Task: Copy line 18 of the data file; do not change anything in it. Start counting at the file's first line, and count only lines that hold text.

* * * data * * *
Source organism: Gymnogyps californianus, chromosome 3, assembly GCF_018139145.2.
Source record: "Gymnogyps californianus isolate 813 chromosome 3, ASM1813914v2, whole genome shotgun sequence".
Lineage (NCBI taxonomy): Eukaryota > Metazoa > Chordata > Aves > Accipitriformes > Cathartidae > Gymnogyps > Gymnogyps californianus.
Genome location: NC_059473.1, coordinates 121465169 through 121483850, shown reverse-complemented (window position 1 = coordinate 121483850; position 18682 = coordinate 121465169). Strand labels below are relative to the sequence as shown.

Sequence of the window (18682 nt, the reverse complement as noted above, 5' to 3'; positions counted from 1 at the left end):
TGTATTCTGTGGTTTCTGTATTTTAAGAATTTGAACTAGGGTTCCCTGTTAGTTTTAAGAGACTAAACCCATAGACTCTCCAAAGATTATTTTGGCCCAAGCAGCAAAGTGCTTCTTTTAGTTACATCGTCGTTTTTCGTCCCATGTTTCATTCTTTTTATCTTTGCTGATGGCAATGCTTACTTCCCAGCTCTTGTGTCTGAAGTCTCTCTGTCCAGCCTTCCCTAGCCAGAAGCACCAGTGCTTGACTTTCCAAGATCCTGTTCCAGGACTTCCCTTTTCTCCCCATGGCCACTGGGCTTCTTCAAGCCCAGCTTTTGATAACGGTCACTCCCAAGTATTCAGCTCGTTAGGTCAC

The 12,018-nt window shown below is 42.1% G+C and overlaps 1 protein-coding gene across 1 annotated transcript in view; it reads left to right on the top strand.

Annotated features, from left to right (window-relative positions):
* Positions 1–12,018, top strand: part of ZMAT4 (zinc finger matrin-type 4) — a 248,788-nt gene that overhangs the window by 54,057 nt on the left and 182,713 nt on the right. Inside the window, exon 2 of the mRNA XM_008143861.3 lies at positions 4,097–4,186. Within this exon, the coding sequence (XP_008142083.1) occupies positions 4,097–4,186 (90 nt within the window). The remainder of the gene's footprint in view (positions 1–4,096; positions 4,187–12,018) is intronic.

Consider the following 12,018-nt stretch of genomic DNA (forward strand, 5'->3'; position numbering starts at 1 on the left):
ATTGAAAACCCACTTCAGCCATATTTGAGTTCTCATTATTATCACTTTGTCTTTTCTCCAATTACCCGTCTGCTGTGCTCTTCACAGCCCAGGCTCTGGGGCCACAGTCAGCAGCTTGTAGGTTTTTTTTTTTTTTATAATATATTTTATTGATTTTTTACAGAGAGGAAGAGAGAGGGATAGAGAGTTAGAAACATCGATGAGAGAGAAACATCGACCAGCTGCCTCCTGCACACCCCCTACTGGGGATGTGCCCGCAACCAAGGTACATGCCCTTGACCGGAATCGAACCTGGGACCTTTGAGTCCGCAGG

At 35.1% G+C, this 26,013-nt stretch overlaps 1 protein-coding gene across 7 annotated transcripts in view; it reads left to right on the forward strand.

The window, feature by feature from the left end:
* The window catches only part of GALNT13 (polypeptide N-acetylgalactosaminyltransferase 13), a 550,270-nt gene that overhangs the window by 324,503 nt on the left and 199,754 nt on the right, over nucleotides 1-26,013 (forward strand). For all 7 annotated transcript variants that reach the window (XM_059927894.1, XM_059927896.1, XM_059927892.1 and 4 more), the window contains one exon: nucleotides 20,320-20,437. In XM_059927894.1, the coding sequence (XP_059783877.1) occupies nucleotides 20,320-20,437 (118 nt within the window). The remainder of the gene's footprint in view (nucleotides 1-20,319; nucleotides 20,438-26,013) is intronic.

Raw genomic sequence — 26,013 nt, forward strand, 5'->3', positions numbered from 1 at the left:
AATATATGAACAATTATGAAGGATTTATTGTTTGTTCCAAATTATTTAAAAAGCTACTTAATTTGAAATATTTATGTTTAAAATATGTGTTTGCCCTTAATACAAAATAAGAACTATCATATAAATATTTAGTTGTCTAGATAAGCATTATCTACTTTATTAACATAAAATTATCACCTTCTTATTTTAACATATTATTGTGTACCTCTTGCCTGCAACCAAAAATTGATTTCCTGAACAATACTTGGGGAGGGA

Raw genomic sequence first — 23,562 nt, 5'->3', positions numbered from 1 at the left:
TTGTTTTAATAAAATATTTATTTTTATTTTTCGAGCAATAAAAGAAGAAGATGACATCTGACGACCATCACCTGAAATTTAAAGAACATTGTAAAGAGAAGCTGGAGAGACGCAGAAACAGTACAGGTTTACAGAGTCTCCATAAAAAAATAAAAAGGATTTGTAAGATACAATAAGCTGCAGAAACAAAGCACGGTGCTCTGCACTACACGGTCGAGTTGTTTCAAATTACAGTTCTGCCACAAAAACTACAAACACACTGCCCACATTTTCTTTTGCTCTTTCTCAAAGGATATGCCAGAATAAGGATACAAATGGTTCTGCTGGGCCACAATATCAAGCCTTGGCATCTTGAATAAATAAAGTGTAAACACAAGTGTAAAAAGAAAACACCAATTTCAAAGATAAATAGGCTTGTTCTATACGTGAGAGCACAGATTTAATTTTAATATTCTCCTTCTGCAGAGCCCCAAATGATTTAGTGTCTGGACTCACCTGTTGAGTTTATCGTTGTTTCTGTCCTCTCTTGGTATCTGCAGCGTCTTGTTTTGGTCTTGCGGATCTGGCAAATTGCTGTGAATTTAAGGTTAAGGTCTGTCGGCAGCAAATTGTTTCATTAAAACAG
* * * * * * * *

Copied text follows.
TTGTTTTAATAAAATATTTATTTTTATTTTTCGAGCAATAAAAGAAGAAGATGACATCTGACGACCATCACCTGAAATTTAAAGAACATTGTAAAGAGAAGCTGGAGAGACGCAGAAACAGTACAGGTTTACAGAGTCTCCATAAAAAAATAAAAAGGATTTGTAAGATACAATAAGCTGCAGAAACAAAGCACGGTGCTCTGCACTACACGGTCGAGTTGTTTCAAATTACAGTTCTGCCACAAAAACTACAAACACACTGCCCACATTTTCTTTTGCTCTTTCTCAAAGGATATGCCAGAATAAGGATACAAATGGTTCTGCTGGGCCACAATATCAAGCCTTGGCATCTTGAATAAATAAAGTGTAAACACAAGTGTAAAAAGAAAACACCAATTTCAAAGATAAATAGGCTTGTTCTATACGTGAGAGCACAGATTTAATTTTAATATTCTCCTTCTGCAGAGCCCCAAATGATTTAGTGTCTGGACTCACCTGTTGAGTTTATCGTTGTTTCTGTCCTCTCTTGGTATCTGCAGCGTCTTGTTTTGGTCTTGCGGATCTGGCAAATTGCTGTGAATTTAAGGTTAAGGTCTGTCGGCAGCAAATTGTTTCATTAAAACAG